Around Nueva Ecija

For a country that complains about population and poverty, we sure forget about our abundant natural resources. I’m fascinated to find places where there’s so much land and hardly any people. But we’re too complex, too underdeveloped, too disunited a people to solve our problems – that’s what I keep on hearing. We get caught up fighting among ourselves and forget what God has given to us. If only we can manage our resources for the benefit of our countrymen we can achieve what our neighbors have already achieved.

While I was traveling around Nueva Ecija (passing by Bulacan, Pampanga, Tarlac reaching as far as Nueva Viscaya) I saw what seemed to to be endless rice fields. Monotonous greens stretching for miles, enormous potential for agricultural growth. Countless flowing rivers and tributaries that drains to the pacific. Nature seem to provide a structure of support for the temporal needs of man – everything we ever need, our land could provide. We are truly blessed.

I must have been dreaming the whole time. The picturesque view of the great plains of Luzon was something that I really wanted to see this time of the year. The rice fields is at its greenest now –  later on,  it turns into fields of gold.

How beautiful the countryside is! After seeing this, how can you not want to leave our polluted metropolitan?

Tarlac, Nueva Ecija & Nueva Vizcaya: Luzon’s Heartland

I started asking myself, why is it that we could not produce enough rice  for our own people? Have we become so incompetent that for the most basic of our needs, we need the help of other countries?

Strange is that we have the world renowned research institution for rice and yet we’re the perennial losers in rice production. We made our neighbors self sufficient in rice production. But look at us – so dependent on imported rice.We help improve foreign production so we can import more? Obviously, somethings wrong with the picture.

I’m no expert on these matters, but a few years ago I started speaking with farmers. These conversations made me think about what’s been going on in our country’s farms and plantations. What they have to say changed a lot of what I believe and thought I knew in Philippine agriculture and life.

Farmers are not the problem. They’ll always work the fields no matter what. Given the right conditions and support, you can expect them to produce more. The shortage is caused by the mismanagement of our resources and corruption. Our leaders inability to carry out programs that promote and sustain production has been dragging our rice production to the pits.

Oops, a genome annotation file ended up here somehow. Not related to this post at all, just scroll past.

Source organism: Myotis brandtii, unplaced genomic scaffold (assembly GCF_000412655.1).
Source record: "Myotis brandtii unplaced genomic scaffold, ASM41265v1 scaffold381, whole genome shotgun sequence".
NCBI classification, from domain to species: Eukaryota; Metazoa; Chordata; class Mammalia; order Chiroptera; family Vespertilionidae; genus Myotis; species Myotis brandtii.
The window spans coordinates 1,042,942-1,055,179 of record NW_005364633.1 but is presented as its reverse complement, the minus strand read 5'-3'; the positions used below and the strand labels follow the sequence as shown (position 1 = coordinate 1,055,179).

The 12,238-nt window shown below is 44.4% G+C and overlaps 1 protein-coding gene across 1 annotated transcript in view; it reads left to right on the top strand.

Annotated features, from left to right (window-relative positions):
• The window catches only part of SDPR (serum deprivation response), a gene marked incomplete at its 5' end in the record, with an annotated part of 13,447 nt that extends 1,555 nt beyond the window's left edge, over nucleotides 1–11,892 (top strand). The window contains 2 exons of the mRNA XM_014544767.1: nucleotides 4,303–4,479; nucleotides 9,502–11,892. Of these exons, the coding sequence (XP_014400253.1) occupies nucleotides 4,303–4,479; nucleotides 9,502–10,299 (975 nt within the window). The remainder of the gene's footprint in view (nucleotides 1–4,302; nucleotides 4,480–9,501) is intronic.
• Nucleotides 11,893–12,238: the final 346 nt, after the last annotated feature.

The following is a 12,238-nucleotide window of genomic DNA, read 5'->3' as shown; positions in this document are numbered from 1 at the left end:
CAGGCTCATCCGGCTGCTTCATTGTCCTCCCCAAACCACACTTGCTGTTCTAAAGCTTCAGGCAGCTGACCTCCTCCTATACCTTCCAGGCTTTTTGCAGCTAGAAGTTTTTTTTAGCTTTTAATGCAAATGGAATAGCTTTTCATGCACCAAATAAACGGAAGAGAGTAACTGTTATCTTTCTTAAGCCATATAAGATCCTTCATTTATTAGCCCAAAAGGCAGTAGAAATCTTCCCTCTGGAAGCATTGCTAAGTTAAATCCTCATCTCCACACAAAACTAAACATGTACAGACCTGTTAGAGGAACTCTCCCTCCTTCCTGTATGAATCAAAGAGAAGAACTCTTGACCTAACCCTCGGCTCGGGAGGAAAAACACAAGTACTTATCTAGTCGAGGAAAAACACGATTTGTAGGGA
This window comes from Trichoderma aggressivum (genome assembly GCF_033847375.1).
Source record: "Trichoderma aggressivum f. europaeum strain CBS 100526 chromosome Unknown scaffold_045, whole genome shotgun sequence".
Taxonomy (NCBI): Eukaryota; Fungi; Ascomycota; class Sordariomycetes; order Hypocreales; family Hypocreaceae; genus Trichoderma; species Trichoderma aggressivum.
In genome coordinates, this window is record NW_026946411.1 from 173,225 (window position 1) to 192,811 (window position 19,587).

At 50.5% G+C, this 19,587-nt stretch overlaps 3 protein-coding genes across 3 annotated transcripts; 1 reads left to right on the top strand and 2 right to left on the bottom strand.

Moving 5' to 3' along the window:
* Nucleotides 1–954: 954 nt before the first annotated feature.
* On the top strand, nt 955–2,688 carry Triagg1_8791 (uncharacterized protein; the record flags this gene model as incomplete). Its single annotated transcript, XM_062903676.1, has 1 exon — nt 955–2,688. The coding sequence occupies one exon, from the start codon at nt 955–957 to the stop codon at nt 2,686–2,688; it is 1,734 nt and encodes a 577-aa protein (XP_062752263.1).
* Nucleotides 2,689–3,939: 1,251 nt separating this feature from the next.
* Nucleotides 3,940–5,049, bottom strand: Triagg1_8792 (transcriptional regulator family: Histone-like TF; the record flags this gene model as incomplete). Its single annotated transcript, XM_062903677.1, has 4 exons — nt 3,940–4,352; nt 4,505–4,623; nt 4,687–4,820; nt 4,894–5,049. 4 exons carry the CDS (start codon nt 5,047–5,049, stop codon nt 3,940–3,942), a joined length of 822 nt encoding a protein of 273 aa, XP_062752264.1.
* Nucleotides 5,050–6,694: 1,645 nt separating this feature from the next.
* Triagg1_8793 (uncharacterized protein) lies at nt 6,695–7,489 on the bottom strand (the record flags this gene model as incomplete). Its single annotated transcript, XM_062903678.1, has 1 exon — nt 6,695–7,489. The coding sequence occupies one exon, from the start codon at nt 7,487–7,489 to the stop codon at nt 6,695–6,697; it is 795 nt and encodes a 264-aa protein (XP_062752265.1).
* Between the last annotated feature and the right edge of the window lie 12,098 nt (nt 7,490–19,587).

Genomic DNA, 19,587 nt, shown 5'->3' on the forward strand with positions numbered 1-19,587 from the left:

The government needs to protect the farmers and provide them with the needed economic life support so they get the most from their labors. Farmer production is at its best when properly supported by government initiatives and when farmers are not cheated. When they have enough – they can take care of their families. Programs must be aimed at making it possible for the farmers to keep as much as they could when they sell. You don’t want them in welfare forever – improving their economic status and educating their children will eventually liberate them from poverty.

A farmer told me that they’re perhaps the most debt ridden workers in the country today. Everything they need, they have to “loan” first. Promising their creditors payment when crops have been harvested. If all things goes according to plan, they’ll have enough to pay those debts and what’s left they take home. Now, in the event that natural disaster destroys their fields (which happens a lot) they would have to wait for the next season so they can pay off their debts – and yes, they still owe what they loaned the previous planting season which has already incurred interest.

Irony is that the harder these people work the less they seem to get in return. Life is so hard and cruel for these people but you’ll be surprise to see them happy – always having a good laugh. They’re the happiest people I’ve ever met. They accept the cards that has been dealt to them. People like them makes it hard for someone like me to complain about my problems. For all the greed that exist in our society these days, these farmers reminds me of something noble, honest and beautiful. I’ll never lose hope in the Filipino for as long as they’re here with us.

A calm lake on top of a mountain somewhere in Nueva Vizcaya. The still waters reflects the nearby mountains.

The bridge was named after Antonio Luna who was murdered here in Cabanatuan.

Somewhere in Rizal, NE. Another town named after the hero.

People are trying to catch fishes here trapped in shallow pools. Some use electric poles that shocks fishes.

Taken while inside the bus.

High above the mountains of northern Luzon. Near Pantabangan lake.

Unlike the rivers that have brownish flowing water (it has been raining the past few days), this "batis" is crystal clear. I was told that its water is safe for drinking.

There was just so many of these rivers and tributaries in Nueva Ecija that I lost count. This was one of the widest.

These rice fields, or tubigan as farmers call it, is just about 20 to 30 km's north of Cabanatuan.

More of what appears to be an unending sea of greenery.

Hacienda Luisita is so huge the it have an exit in SCTEX.

Daylight almost out. Somewhere in Pampanga.

Lahar deposits, 10 years after (near Clark)...


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